Slightly smaller than the South Island giant moa, the North Island species was the second tallest of the nine moa species, standing up to 2 metres at the back and up to 3 metres with neck stretched upwards. Both giant moa species (genus Dinornis) had relatively long, shaggy hair-like feathers up to 18 cm long, covering the body, and exhibited the greatest size difference between males and females of any bird, with adult females being much larger than adult males. Size also varied by habitat, with lowland populations in mosaic shrubland larger than upland populations in closed forest. DNA study suggests that moa were more closely related to the flighted South American tinamou than to the kiwi.
The North Island giant moa was a very tall, relatively slender moa with a relatively small, broad, flattened head, and robust, flattened, slightly decurved bill. Females were markedly larger than males, being c.150% taller and c.280% heavier.
Similar species: the North Island giant moa was much taller and more gracile than the stout-legged moa, which was the only other large moa species in the North Island
Distribution and habitat
The North Island giant moa occupied a wide range of vegetated habitats from coastal dunes to inland shrublands, forests, and subalpine herbfields and grasslands in the North Island and Aotea/Great Barrier Island. Bone remains show that it was widespread in forest and shrubland areas on the coast and adjacent hinterland from North Cape to Wellington.
The North Island giant moa was widespread and abundant. Its bones are common in archaeological sites.
Threats and conservation
The main cause of extinction was overhunting by humans for food. Moa chicks may have also been eaten by the introduced Polynesian dog (kuri).
The remains of a large white moa egg (190 x 150 mm) thought to be from this species was found in a rock shelter near Waitomo. It is estimated that this egg would have weighed over 3 kg when fresh.
Behaviour and ecology
The relatively long leg bones of giant moa indicates that they were more agile than other large moa species, and a large olfactory lobe suggests that they had an acute sense of smell.
Based on their skull and bill morphology and the frequent presence of large masses of gizzard stones, it is likely that North Island moa consumed a fibrous diet of twigs and leaves. Flowers, berries and seeds from trees, shrubs and vines were also taken, but they consumed few herbs or grasses.
Anderson, A. 1989. Prodigious birds: moas and moa-hunting in prehistoric New Zealand. Cambridge University Press, Cambridge, UK.
Baker, A. J.; Haddrath, O.; McPherson, J. D.; and Cloutier, A. Genomic support for a moa-tinamou clade and adaptive morphological convergence in flightless ratites. Molecular Biology and Evolution, Vol 31, Issue 6, June 2014.
Bunce, M.; Worthy, T.H.; Phillips, M.J.; Holdaway, R.N.; Willersley, E.; Haile, J.; Shapiro, B.; Scofield, R.P.; Drummond, A.; Kamp, P.J.J.; Cooper, A. 2009. The evolutionary history of the extinct ratite moa and New Zealand neogene paleogeography. Proceedings of the National Academy of Sciences USA 106: 20646-20651.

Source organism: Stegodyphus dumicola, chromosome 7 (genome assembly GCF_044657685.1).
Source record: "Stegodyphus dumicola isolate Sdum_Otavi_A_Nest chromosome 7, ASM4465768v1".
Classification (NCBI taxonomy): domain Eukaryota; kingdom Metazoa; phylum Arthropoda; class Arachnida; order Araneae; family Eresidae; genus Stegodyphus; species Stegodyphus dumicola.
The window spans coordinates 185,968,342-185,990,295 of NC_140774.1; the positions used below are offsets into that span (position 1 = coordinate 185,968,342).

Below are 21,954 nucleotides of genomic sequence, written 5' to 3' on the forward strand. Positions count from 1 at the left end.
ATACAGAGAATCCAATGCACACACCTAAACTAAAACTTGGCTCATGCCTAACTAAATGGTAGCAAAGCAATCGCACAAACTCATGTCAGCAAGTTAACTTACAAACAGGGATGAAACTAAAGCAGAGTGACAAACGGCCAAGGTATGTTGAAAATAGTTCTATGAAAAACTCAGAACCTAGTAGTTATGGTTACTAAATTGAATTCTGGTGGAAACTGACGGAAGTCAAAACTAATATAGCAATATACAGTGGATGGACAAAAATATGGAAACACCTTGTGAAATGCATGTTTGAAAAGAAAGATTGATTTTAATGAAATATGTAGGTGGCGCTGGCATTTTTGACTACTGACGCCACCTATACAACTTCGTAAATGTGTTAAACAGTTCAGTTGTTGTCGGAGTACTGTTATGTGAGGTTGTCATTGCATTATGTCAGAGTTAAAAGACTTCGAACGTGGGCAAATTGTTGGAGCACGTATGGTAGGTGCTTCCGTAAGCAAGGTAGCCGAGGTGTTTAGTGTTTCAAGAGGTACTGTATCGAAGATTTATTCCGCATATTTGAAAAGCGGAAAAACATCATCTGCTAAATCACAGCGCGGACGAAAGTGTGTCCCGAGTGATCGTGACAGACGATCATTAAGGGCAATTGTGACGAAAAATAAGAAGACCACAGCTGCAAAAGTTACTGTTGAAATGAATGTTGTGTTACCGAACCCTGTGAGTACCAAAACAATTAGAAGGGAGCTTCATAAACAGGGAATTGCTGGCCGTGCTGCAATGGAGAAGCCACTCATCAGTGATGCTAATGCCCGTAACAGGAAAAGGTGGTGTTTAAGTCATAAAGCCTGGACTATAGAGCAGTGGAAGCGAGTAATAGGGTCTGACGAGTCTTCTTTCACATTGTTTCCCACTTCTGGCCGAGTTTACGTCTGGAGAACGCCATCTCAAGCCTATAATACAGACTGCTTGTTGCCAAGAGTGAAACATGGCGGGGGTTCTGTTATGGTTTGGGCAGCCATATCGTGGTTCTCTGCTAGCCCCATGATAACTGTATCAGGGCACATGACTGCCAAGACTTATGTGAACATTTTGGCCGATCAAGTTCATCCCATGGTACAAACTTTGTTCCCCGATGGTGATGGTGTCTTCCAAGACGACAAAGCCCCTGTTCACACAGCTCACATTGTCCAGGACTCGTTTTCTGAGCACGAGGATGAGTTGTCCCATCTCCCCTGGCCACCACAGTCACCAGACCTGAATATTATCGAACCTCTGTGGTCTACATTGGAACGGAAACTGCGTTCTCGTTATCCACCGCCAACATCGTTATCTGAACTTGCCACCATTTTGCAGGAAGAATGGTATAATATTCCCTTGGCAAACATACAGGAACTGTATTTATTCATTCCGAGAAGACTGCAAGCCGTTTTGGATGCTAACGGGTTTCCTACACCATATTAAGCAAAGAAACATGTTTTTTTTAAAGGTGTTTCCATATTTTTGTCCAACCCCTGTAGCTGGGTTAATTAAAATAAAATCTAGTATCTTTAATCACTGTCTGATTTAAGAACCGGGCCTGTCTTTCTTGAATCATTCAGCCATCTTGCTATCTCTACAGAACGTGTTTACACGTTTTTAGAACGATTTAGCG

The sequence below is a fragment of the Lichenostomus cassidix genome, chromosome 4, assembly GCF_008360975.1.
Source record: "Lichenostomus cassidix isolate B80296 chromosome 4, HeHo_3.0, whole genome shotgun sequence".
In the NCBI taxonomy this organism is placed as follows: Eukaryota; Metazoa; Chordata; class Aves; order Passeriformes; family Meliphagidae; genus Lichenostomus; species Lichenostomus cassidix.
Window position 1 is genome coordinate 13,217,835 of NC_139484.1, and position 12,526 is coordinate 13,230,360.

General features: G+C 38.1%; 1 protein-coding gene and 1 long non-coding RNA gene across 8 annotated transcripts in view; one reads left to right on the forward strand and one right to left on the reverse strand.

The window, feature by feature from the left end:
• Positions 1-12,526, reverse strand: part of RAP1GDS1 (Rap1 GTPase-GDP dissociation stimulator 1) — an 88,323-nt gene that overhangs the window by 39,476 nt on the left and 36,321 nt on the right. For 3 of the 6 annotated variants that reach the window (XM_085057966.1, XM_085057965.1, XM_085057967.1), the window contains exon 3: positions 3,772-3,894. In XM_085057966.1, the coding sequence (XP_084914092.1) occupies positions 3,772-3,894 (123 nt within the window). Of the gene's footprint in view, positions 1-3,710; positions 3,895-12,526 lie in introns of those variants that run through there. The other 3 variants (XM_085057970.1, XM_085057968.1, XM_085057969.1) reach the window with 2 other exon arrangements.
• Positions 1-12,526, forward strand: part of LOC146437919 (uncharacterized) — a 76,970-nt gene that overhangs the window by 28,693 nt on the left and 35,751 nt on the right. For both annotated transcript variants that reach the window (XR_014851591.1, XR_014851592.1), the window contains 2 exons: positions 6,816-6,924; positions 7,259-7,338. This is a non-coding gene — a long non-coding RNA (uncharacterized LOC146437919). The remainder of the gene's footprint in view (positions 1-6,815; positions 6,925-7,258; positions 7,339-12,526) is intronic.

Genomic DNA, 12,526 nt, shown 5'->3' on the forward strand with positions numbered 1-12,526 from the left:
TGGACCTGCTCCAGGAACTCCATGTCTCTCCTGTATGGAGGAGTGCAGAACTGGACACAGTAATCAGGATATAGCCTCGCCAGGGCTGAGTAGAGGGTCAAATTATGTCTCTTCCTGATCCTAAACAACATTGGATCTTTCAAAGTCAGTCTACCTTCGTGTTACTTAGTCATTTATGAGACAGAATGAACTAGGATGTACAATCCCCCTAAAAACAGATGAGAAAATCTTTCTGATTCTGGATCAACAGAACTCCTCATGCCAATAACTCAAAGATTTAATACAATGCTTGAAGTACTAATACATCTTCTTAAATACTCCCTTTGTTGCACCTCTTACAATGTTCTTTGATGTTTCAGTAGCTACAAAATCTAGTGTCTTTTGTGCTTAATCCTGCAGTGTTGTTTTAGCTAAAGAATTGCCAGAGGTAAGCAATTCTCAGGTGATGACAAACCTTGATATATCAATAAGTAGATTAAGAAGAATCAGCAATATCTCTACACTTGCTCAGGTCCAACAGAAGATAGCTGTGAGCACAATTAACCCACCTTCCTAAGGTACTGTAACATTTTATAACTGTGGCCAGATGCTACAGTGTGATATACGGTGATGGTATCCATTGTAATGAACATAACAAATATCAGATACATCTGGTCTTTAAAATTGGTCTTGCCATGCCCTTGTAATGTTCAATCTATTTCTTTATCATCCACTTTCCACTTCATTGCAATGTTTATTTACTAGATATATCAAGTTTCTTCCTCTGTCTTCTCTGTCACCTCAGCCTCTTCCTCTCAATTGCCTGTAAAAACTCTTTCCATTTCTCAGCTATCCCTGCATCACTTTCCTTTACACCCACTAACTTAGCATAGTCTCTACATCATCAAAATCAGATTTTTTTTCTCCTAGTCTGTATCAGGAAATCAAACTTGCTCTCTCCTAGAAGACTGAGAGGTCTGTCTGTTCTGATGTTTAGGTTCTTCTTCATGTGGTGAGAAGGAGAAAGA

Gill, B.J. 2007. Eggshell characteristics of moa eggs (Aves: Dinornithiformes). Journal of the Royal Society of New Zealand 37: 139-150.
Gill, B.; Martinson, P. 1991. New Zealand's extinct birds. Random Century, New Zealand.
Huynen, L.; Gill, B.J.; Millar, C.D.; Lambert, D.M. 2010. Ancient DNA reveals extreme egg morphology and nesting behavior in New Zealand’s extinct moa. Proceedings of the National Academy of Sciences (PNAS) 107: 16201-16206.
Phillips, M.J.; Gibb, G.C.; Crimp, E.A.; Penny, D. 2010. Tinamous and moa flock together: mitochondrial genome sequence analysis reveals independent losses of flight among ratites. Systematic Biology 59: 90-107.
Rawlence, N.J.; Wood, J.R.; Armstrong, K.N.; Cooper, A. 2009. DNA content and distribution in ancient feathers and potential to reconstruct the plumage of extinct avian taxa. Proceedings of the Royal Society. B 7 (1672): 3395-3402.
Szabo, M. 2005. Hobbit-sized raptor became 'Lord of the Wings'. Forest & Bird, May 2005, Issue 316: 12.
Szabo, M. 2006. Extinct birds of New Zealand: a preview. Forest & Bird, November 2006, Issue 322: 22-24.
Tennyson, A.; Martinson, P. 2006. Extinct birds of New Zealand. Te Papa Press, Wellington.
Tennyson, A.J.D. 2010. Dinornithiformes. Pp. 11-18. In: Checklist Committee (OSNZ) Checklist of the birds of New Zealand, Norfolk and Macquarie Islands, and the Ross Dependency, Antarctica (4th ed.). Ornithological Society of New Zealand & Te Papa Press, Wellington.
Wood, J.R. 2008. Moa (Aves: Dinornithiformes) nesting material from rockshelters in the semi-arid interior of South Island, New Zealand. Journal of the Royal Society of New Zealand 38: 115-129.
Wood, J.R.; Wilmshurst, J.M.; Wagstaff, S.J.; Worthy, T.H.; Rawlence, N.J. et al. 2012. High-resolution coproecology: using coprolites to reconstruct the habits and habitats of New Zealand’s extinct upland moa (Megalapteryx didinus). PLoS ONE 7: e40025.
Worthy, T.H.; Holdaway, R.N. 2002. The lost world of the moa: prehistoric life in New Zealand. Canterbury University Press, Christchurch.
Worthy, T.H.; Scofield, R.P. 2012. Twenty-first century advances in knowledge of the biology of moa (Aves: Dinornithiformes): a morphological analysis and diagnosis revised. New Zealand Journal of Zoology 39: 87-153.
Szabo, M.J. 2013 [updated 2017]. North Island giant moa. In Miskelly, C.M. (ed.) New Zealand Birds Online. www.nzbirdsonline.org.nz
North Island giant moa
- Breeding season
- Egg laying dates